+ Vogel: “Solomon Hill has just been a blessing with how far along he is as a rookie.” Click here to read more about the rookie.
+ Vogel said he hasn’t yet thought about minute distribution in games.
+ There is definitely a different, even more positive vibe to camp this year. Guys are up beat despite the grind of camp, they genuinely enjoy being around each other and are excited for their first game together on Saturday. Plus, they all seem to be on the same page. Roles don’t matter; winning a championship does.
+ Luis Scola has already made a big impact in the locker room. He’s lifting before every practice and guys are enjoying playing alongside him. Hibbert appreciates Scola’s business approach and noted that he’s fun to play with because “he’s really wise beyond his years.” As for the same type of optimism towards the bench last year and how it compares, ”I think we’re good,” Hibbert said. “Last year I was very optimistic. I’m optimistic this year but I think these guys can help us make the next step. …All in all, the confidence is high, everybody’s working. Everybody came (to camp) in great shape.”
+ Sunday night after practice, Hibbert socialized with members of the NBC comedy ‘Parks and Recreation” over dinner. The show is in town to film an NFL-based episode and Hibbert wanted to spend time with producers, writers and everyone involved. He confirmed that he’s not making a cameo this time.
After a practice last December, Hibbert took rookie Miles Plumlee with him to St. Elmos, where they had a very brief role in one of the episodes.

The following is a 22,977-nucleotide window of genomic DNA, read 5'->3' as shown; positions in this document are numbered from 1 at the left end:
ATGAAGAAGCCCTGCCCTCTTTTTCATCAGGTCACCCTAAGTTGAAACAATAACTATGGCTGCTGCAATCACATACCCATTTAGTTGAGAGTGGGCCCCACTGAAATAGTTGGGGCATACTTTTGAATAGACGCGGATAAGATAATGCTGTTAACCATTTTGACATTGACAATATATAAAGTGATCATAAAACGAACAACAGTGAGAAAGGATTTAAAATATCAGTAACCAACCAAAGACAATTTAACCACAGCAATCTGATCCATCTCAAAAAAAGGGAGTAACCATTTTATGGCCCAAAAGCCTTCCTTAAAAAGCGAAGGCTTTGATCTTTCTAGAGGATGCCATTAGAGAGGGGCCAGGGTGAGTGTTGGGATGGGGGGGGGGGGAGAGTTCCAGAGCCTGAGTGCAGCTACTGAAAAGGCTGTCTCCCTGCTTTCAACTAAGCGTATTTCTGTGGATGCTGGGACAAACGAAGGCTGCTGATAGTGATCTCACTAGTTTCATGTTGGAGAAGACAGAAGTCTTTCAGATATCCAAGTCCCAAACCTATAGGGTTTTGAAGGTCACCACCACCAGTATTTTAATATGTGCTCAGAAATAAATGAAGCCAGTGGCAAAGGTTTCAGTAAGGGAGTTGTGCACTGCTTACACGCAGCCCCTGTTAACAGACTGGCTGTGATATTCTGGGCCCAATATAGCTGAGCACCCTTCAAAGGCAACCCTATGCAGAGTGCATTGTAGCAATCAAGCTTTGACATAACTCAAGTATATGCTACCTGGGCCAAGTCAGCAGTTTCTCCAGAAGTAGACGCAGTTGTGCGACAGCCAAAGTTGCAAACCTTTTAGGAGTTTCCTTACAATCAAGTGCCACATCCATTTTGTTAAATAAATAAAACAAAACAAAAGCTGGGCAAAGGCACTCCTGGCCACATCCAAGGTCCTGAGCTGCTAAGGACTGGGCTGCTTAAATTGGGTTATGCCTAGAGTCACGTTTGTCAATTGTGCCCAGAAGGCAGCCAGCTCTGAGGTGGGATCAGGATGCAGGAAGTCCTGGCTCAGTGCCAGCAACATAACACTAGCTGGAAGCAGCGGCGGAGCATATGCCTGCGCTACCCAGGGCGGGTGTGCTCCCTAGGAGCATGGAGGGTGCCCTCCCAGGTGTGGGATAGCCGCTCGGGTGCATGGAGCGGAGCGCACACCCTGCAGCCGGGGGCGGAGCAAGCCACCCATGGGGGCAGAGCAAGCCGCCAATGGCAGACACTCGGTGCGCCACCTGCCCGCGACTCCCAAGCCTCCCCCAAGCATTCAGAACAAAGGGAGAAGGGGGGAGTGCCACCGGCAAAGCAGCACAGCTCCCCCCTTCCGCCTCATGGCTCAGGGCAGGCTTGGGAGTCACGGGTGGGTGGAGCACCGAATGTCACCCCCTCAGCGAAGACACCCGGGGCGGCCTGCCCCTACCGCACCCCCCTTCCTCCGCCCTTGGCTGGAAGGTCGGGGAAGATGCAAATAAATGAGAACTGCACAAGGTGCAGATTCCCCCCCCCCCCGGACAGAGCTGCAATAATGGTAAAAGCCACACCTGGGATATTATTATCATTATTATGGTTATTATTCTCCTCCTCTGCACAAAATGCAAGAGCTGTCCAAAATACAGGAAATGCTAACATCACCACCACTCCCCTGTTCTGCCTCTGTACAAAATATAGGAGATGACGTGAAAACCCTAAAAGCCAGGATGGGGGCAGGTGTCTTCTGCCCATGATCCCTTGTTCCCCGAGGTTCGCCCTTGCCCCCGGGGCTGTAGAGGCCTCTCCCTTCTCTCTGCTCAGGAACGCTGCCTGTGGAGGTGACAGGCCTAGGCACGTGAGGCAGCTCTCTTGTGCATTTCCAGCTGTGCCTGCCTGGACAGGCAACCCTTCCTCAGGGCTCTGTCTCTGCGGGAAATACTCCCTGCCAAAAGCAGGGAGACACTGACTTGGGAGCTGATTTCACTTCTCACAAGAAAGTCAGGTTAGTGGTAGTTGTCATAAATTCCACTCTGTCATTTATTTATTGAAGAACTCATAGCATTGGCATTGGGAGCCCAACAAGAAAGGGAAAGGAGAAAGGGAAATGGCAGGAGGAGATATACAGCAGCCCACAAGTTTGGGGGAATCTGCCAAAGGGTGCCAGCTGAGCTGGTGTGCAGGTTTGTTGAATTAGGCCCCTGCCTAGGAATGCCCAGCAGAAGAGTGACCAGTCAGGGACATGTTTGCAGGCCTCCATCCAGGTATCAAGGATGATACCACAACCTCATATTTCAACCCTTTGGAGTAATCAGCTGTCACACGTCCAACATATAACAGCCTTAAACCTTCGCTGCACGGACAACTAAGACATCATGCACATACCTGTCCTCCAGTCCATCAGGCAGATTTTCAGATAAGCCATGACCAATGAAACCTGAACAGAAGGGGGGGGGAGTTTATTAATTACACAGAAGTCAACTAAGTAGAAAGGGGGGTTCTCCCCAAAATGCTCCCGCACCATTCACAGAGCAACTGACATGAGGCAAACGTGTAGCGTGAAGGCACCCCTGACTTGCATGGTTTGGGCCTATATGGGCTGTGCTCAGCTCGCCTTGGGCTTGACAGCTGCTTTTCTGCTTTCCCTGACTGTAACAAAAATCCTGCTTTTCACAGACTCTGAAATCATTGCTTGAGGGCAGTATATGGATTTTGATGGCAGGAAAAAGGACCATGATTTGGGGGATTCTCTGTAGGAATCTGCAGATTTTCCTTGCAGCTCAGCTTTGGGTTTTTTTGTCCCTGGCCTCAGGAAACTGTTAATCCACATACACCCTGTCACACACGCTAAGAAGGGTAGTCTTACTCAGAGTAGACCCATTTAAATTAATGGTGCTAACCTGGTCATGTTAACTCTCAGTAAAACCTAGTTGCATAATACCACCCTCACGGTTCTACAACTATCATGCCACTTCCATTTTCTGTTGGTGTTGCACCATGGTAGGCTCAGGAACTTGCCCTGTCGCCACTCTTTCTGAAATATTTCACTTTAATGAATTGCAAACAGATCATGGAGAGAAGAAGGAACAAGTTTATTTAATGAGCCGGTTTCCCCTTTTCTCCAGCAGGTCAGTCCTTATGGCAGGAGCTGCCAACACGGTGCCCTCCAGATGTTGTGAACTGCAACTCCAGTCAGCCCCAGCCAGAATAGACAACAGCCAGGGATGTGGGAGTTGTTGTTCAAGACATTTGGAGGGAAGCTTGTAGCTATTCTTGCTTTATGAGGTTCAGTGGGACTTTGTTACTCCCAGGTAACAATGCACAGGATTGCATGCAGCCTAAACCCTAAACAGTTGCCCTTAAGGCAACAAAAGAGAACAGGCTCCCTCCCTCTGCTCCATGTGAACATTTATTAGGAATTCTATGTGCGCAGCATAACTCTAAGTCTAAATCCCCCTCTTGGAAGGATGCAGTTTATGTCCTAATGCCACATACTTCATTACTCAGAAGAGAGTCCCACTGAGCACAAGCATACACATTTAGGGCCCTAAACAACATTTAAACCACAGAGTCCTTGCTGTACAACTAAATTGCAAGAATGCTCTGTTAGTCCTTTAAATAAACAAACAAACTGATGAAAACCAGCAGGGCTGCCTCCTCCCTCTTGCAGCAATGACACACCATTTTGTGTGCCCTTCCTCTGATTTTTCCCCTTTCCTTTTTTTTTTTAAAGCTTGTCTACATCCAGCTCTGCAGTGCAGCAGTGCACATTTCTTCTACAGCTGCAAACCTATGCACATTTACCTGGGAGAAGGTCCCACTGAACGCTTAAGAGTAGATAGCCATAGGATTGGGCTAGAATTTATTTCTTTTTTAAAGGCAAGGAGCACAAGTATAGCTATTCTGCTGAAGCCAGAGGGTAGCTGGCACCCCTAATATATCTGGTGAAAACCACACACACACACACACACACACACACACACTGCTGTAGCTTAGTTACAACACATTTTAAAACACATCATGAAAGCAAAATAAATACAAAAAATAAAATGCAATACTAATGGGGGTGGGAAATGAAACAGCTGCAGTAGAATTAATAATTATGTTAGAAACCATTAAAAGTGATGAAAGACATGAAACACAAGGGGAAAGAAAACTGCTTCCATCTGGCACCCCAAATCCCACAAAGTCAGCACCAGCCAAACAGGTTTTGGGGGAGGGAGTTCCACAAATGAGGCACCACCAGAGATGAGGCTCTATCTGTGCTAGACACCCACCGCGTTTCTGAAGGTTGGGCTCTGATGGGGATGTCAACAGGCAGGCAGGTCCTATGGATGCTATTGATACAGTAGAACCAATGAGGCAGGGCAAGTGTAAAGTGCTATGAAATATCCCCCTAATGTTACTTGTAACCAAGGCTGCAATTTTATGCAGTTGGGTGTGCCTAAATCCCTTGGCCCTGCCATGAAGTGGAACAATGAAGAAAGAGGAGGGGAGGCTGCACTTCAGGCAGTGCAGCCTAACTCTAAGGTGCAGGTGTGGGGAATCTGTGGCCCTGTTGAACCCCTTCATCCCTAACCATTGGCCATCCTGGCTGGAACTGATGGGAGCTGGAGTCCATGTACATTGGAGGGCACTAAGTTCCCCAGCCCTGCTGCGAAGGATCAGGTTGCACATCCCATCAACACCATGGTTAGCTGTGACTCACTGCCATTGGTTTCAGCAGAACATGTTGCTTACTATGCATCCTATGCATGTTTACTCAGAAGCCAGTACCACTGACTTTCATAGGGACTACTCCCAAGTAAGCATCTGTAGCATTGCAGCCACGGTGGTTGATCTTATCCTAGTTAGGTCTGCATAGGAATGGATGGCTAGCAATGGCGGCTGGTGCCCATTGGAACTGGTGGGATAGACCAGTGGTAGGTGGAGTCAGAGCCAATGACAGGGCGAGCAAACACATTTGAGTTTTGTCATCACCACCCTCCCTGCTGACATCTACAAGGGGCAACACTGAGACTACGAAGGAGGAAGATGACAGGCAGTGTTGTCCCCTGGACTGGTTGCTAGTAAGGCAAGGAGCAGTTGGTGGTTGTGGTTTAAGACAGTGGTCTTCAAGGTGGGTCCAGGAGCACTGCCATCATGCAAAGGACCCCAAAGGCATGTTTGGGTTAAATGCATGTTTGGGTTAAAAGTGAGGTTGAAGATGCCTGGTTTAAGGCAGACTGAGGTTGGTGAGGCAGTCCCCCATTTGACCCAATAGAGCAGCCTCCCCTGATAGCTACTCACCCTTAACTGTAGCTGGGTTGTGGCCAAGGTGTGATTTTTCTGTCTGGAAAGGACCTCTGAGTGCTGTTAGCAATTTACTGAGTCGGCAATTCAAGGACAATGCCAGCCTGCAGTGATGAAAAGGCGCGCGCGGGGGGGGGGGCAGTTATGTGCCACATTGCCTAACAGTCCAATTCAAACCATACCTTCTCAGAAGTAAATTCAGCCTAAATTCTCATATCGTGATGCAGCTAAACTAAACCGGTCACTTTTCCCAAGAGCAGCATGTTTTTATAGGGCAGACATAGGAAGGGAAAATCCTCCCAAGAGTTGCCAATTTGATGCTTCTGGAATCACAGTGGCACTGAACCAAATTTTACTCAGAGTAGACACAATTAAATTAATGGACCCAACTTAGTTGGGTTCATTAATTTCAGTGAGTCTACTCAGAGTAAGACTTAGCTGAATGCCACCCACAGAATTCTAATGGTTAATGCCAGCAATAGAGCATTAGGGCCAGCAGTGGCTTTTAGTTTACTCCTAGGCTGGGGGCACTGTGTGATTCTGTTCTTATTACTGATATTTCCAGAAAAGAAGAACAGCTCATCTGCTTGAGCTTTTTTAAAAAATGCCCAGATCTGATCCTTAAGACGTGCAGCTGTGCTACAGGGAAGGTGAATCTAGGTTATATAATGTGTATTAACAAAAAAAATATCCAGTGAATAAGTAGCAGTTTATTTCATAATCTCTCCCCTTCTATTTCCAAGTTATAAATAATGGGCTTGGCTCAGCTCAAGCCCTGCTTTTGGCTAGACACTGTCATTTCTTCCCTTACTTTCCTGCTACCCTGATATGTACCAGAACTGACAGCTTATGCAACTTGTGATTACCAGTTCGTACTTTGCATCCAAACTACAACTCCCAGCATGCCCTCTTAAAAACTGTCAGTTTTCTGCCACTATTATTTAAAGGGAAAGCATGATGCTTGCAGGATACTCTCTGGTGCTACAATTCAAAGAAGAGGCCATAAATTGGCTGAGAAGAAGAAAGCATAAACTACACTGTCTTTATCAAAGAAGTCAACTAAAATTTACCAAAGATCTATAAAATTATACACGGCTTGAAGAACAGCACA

— Roy Hibbert (@Hoya2aPacer) September 30, 2013
Sunday, Sept. 29 (PM) — Practice No. 4
+ Danny Granger hit his predetermined workload number so he sat out most of tonight’s practice. He was allowed to do light shooting but that’s was it. “They’ve got a plan for the workload that they’re putting on the knee,” said Vogel. “When he reaches a certain level, he’s done for the day.” He was sitting down in a chair for the entire 25 minutes the media was able to watch. And during that time, a cheerful Danny had no problem yapping at teammates, as usual.
+ This group appears to have no problem scoring the ball. In one drill to work on scoring at a high rate, the team set a high standard on day one and nearly topped it tonight. Three guys run the length of the court. One lays it in, another spots up for a three, and the final guy shoots a jumper — all worth one point. In their first time running it (on Saturday), their total was 116. Sunday night, a little more tired, they made 111. That number is impressive because associate head coach Nate McMillian’s had great shooting teams in Seattle, and the best they’d get was 120. Vogel said he thinks the drill originated from George Karl, who most recently coached the Denver Nuggets for nine seasons.
+ The team ended the day in the same fashion as yesterday — at the free throw line. This time, they each shot two and if both were off the mark, the whole team had to run to half court and back before completing the full lap. Once again, George Hill and Paul George fought over who would finish each sprint first. George made a diving slide in one attempt to cross the baseline and win. As a group, they made their first 10 in a row. Mahinmi (1), West (2), Jackson (1), and Hibbert (1) were responsible for the misses.
+ Frank Vogel after their second consecutive two-a-day: “They’re in great shape. They got lively legs. There’s great energy and enthusiasm to this year’s camp.”